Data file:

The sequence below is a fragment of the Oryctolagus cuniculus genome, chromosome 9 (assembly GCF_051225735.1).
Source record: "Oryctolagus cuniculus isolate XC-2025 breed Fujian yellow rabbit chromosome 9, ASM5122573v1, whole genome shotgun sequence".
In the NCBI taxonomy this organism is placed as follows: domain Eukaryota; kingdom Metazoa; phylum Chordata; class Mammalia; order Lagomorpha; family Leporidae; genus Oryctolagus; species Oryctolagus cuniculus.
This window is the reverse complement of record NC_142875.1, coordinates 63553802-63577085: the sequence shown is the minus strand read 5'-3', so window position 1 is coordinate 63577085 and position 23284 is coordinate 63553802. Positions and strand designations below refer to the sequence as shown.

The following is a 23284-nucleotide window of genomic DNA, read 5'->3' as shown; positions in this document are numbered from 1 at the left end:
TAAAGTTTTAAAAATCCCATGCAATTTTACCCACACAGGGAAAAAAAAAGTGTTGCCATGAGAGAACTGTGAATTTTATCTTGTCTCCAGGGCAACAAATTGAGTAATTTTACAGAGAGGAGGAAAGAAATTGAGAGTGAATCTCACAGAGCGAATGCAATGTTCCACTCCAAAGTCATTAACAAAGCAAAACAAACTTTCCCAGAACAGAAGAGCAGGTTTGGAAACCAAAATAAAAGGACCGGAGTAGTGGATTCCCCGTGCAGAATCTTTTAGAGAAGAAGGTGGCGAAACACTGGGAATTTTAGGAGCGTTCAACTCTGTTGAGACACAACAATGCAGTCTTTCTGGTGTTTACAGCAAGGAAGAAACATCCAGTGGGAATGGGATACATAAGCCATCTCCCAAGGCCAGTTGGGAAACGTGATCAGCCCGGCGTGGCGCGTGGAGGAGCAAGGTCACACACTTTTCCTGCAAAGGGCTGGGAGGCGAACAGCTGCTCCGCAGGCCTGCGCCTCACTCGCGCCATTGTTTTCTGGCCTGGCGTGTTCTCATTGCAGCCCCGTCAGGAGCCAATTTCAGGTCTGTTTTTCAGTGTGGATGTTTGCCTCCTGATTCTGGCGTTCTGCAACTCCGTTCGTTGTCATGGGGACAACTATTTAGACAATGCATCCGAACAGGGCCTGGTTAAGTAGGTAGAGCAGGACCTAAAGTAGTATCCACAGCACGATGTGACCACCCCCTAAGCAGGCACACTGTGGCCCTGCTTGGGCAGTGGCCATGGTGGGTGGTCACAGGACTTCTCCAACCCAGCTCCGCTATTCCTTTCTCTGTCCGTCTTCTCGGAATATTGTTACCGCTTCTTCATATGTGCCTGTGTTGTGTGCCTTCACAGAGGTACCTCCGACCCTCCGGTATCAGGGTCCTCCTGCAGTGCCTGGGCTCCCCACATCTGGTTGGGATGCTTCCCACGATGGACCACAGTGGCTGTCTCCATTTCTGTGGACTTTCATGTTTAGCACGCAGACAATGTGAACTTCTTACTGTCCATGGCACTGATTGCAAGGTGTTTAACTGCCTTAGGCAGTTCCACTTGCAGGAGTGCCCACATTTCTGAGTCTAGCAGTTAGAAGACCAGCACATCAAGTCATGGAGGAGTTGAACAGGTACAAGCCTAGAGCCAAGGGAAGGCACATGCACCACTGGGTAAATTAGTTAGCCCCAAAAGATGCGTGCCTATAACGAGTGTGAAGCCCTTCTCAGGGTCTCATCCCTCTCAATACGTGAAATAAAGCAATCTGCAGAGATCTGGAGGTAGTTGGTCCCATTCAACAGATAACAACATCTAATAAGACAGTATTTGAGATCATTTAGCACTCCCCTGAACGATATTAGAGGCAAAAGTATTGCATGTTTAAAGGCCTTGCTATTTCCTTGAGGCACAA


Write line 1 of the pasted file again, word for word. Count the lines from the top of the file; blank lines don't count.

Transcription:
The sequence below is a fragment of the Oryctolagus cuniculus genome, chromosome 9 (assembly GCF_051225735.1).